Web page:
Last week Canadians celebrated Canada Day and people flooded into the sea of red and white to bask in the country’s glory. But what do Canadians take pride in exactly? We usually rank in the top five of “best places to live,” we invented basketball and lacrosse, Tim Hortons kicks Dunkin’ Donuts’ butt any day of the week and we claim Wayne Gretzky and hockey as our own (minus the Vancouver fiasco last month).
I’ll give you another: William Perehudoff. If that doesn’t ring a bell, it ought to; at 93 years old, he is one of Canada’s most prolific and influential painters.
When it comes to visual artists, most Canadians have heard of Andy Warhol, Jackson Pollock, and even contemporary American artists like Damien Hirst and Jeff Koons, but many would be hard-pressed to identify the Canadian counterparts to these household names.
Is the Canadian public simply indifferent to art or is it more symptomatic? The Glenbow Museum’s art curator, Colleen Sharpe, thinks it’s the latter.
“Our institutions and curators have failed the Canadian public,” she laments.
Sharpe is hopeful, however, that the Glenbow’s summer exhibition, The Optimism of Colour — a major retrospective of the Saskatchewan-based artist — will help turn that around by shedding some light on one of our nation’s most under-celebrated gems.
Originating at the Mendel Art Gallery in Saskatoon, The Optimism of Colour has travelled to Kamloops Art Gallery and has now made its way to Calgary, featuring over 60 works from Perehudoff’s impressive six-decade career.
Characterized by bold and expansive areas of colour, superimposed on a stained, watercolour-like background, Perehudoff’s paintings are eye candy. Simple geometry is prevalent in his works, but his compositions are anything but.
Reportedly, he preferred paintings imbued with “a kind of pulse,” meaning that the visual elements interact with one another in stimulating ways. His paintings certainly achieve that through unexpected combinations of hue, tonality and intensity. Spontaneous and constrained all at once, his works are akin to the uninhibited art of children in that they are intuitive, but upon closer inspection it is clear he had unequivocal mastery over his medium. His strokes suggest a rarely exhibited control and conviction.
The sheer scale of his works alone is mesmerizing. Sharpe says that even though the Glenbow is expansive, it’s still not an ideal venue, but recommends venturing up close (right before the security guard scolds you) and imagining what it must have been like to paint them.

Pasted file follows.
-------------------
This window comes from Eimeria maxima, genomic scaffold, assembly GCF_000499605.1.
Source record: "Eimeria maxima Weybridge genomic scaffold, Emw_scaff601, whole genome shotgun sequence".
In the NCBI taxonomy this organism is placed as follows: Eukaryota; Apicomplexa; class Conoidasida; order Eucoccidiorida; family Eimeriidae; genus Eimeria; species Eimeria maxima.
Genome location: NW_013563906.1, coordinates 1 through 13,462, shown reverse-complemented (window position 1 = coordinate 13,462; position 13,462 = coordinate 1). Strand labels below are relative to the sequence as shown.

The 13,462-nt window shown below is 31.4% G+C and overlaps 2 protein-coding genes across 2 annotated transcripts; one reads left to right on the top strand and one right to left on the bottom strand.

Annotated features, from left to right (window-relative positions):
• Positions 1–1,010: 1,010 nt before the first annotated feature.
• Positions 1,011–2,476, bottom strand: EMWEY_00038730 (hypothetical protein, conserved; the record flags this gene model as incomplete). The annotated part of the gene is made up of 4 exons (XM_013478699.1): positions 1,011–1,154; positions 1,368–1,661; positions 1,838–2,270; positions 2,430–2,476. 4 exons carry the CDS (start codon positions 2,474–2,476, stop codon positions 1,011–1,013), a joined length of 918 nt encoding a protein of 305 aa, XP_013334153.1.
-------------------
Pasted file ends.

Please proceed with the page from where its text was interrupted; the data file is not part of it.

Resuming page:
“I tell people who are intimidated by modern art, ‘This is your man!’” Sharpe says. “He just really loved colour.”
So how does an untrained painter who spent most of his adult life in a rural environment, worlds away from creative centres, become championed, not just in the Prairie region, but across Canada and internationally?
Well, like any remarkable story, you must start from the beginning. That is why the Glenbow prefaces Perehudoff’s works with a series of paintings belonging to the Regina Five, the group credited as the first wave of abstract artists in Western Canada. These five forward-thinking artists created bold, non-figurative paintings, paving the way for what was to follow.
While the vast majority of the paintings exhibited are reflective of the work Perehudoff is best known for, a few of his lesser known, figurative works, including one of his celebrated murals, are on display to highlight the progression.
Perehudoff started as a landscape artist and gradually became more abstract until he let go of using external references altogether. Still, many point to an undeniable relationship between his love for neat geometry and clear delineations to his affiliation with the prairie’s panoramic skies, punctuated road grids, and expansive wheat fields.
That Perehudoff’s sense of self was deeply rooted in place is evident in his choice to remain in the Prairies and continue farming for all his life, despite many artists’ natural tendency to seek more creative, urban environments.
But his decision to stay paid off. Thanks to the Emma Lake Artists workshops initiated by Regina Five member Kenneth Lochhead, Saskatchewan was put on the creative map, and the workshops attracted big-name artists and critics alike, who would come to highly regard Perehudoff’s mastery of colour. It was an exciting time in Canada, and Perehudoff was at the centre of it all.
Despite the praise he received within these circles, Perehudoff remained humble and relatively unaffected by the theoretical, and at times, elitist impositions that accompany high art.
“In his travels to New York, it is likely that the artists there learned more from him than the other way around,” says Sharpe.“I think part of it was because he was isolated, he wasn’t tainted. His mastery of colour was intuitive, he did not over think it.”
So next time you’re sipping on that Timmy’s ice cappuccino, you might want to visit the Glenbow and give yourself another reason to boast about being Canadian.